A comprehensive Commercial Overview

Thursday, 7 December 2023

With the echoes of the recent general election still resonating, a national-led government has firmly grasped the baton of power.

As the business sector eagerly anticipates the unfolding of promises made on the campaign trail, there's a palpable curiosity about which pre-election "non-negotiables" are now on the negotiating table. The quest for a workable and stable coalition government introduces an intriguing chapter as businesses brace themselves to navigate the twists and turns of political commitments in this post-election landscape.

While National, Act and New Zealand First are fundamentally on the same page regarding property investment and development, there are some policies that they disagree on that will need negotiation and agreement.

National and Act campaigned against the previous government's "war" on landlords' stance (especially against residential landlords). They vowed to rescind many of the property laws Labour introduced over their past two terms of parliament. These include removing the ability to deduct mortgage interest on rental properties from taxes, extending the Bright-Line test, which taxes profits from the sale of an investment property for ten years and removing the ban on the ability to issue 90-day "no-clause" termination notices. While National would return the Bright-Line test to two years, ACT said it would remove it entirely. Both parties would reinstate "no cause" terminations.

While National is sympathetic to tax depreciation on residential properties, their recent announcement to remove the tax depreciation for commercial buildings hasn't impressed the Commercial sector. It has been met with disappointment and concern by Property Council New Zealand and commercial building owners alike. While the policy aligns with Labour's, many owners believe removing depreciation will have a flow-on effect for ageing buildings and could see a reduction in new development projects in the pipeline.

Property Council Chief Executive Leonie Freeman says, "Removing depreciation is a raid on long-term maintenance funds for buildings and increases the risk of rundown or even derelict buildings across the country."

"If depreciation is removed, property owners tell us they will have to reprioritise expenditure, which, when added to rising costs such as insurance, mortgage and property rate rises, will likely cause rent rises for businesses. National and Labour's proposed policies come with a price tag of half a billion dollars for the property sector, and both parties fail to see the consequential impacts," she said.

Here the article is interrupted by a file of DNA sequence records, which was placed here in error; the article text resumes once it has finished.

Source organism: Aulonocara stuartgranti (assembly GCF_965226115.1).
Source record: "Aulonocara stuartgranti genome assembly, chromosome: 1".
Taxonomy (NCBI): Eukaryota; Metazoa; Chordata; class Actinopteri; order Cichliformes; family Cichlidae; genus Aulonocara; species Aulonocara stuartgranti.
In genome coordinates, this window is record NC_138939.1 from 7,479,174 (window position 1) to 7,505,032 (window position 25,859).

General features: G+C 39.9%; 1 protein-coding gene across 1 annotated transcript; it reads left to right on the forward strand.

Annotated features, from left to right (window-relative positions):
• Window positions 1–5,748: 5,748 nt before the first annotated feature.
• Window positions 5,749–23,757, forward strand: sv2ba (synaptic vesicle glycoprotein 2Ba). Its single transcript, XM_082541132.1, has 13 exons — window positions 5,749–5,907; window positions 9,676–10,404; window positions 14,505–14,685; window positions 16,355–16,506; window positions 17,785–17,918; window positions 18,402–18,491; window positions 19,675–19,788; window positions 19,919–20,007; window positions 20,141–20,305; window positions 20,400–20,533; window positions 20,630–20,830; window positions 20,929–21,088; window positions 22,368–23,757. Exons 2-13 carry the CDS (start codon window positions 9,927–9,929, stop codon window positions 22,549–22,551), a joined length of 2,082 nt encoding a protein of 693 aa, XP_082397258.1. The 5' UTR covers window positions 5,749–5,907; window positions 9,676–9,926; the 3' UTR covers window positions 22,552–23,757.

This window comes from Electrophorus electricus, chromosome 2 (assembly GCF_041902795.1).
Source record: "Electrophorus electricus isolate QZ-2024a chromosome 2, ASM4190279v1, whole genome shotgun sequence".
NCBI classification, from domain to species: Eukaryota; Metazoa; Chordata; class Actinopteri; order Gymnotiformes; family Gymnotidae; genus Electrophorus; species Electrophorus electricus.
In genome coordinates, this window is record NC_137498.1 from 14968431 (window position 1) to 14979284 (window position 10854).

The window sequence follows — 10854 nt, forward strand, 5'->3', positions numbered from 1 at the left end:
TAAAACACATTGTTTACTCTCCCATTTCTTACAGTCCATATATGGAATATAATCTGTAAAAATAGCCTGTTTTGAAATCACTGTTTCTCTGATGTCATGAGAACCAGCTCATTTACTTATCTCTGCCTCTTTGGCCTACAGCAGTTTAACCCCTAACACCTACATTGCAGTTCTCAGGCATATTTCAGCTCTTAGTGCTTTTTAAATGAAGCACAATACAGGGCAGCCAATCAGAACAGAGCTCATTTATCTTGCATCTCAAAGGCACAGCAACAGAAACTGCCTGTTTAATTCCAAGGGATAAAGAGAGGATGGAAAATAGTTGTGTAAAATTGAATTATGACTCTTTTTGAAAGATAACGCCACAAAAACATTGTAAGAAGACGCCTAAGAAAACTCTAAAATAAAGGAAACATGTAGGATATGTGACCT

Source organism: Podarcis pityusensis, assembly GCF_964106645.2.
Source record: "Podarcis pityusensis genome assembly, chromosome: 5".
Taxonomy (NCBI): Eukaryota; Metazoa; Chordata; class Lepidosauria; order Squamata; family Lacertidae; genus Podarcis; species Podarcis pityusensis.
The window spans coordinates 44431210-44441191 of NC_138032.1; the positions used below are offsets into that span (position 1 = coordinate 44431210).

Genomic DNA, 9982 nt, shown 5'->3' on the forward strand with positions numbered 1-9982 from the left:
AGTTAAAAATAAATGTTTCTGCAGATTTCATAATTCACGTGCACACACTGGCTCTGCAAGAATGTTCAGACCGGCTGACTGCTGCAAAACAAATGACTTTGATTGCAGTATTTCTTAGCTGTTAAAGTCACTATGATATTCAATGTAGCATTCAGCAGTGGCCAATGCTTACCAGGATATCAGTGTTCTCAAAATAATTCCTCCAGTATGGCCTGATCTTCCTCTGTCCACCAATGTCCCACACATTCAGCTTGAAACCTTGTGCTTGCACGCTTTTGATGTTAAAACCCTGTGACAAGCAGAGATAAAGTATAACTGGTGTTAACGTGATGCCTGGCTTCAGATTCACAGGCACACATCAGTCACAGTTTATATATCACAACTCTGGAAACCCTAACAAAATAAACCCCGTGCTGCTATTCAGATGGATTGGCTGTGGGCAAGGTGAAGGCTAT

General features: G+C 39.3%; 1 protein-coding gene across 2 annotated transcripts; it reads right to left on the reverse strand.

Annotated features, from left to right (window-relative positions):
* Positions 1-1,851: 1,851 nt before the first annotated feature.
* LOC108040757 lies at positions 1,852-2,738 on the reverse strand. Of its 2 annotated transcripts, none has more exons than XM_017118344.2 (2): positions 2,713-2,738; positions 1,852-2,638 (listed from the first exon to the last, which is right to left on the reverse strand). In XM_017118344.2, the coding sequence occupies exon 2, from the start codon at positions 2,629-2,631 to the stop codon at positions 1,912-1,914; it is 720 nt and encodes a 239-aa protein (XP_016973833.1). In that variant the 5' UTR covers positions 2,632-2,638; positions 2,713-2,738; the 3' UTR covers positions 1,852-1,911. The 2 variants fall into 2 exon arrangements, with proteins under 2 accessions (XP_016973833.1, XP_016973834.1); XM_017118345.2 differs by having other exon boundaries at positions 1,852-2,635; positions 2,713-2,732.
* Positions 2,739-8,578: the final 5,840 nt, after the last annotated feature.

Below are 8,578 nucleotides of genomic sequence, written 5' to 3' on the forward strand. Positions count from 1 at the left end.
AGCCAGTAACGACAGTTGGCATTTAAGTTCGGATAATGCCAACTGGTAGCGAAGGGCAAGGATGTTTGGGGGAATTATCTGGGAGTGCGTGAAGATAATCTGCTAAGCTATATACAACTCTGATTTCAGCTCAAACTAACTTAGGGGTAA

The policy is set to generate $525 million a year in revenue for the government coffers.

Both residential and commercial property owners could depreciate their buildings until the John Key-led government removed them in 2010. In 2020, Labour reinstated it for commercial buildings only as a Covid economic stimulus measure.

Other tax changes National are proposing to introduce include a review of tax thresholds, with the top 39 percent tax rate for people earning more than $180,000 per year to remain in place; several additional measures to provide tax relief for families (such as a child tax credit of up to $150 a fortnight for families earning up to $140,000 per year), and a new foreign buyers tax of 15 percent on properties over $2 million.

High-interest rates are also cooling the investment market, with ASB Chief Economist Nick Tuffley predicting interest rates will remain at current levels until at least mid-2024.

On a positive note, the streamlining of the Resource Management Act should see the resource consenting process simplified and the consenting process speed up. This will be music to the ears of developers who, for decades, have had to work with an outdated, clunky system that was anything but development-friendly.

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With the general election done and dusted and a National-led government now holding the reigns of power, the business sector is waiting to find out what promises made during the election will be honoured and what "non-negotiables" pre-election were now "negotiable" to ensure a workable and stable coalition government.
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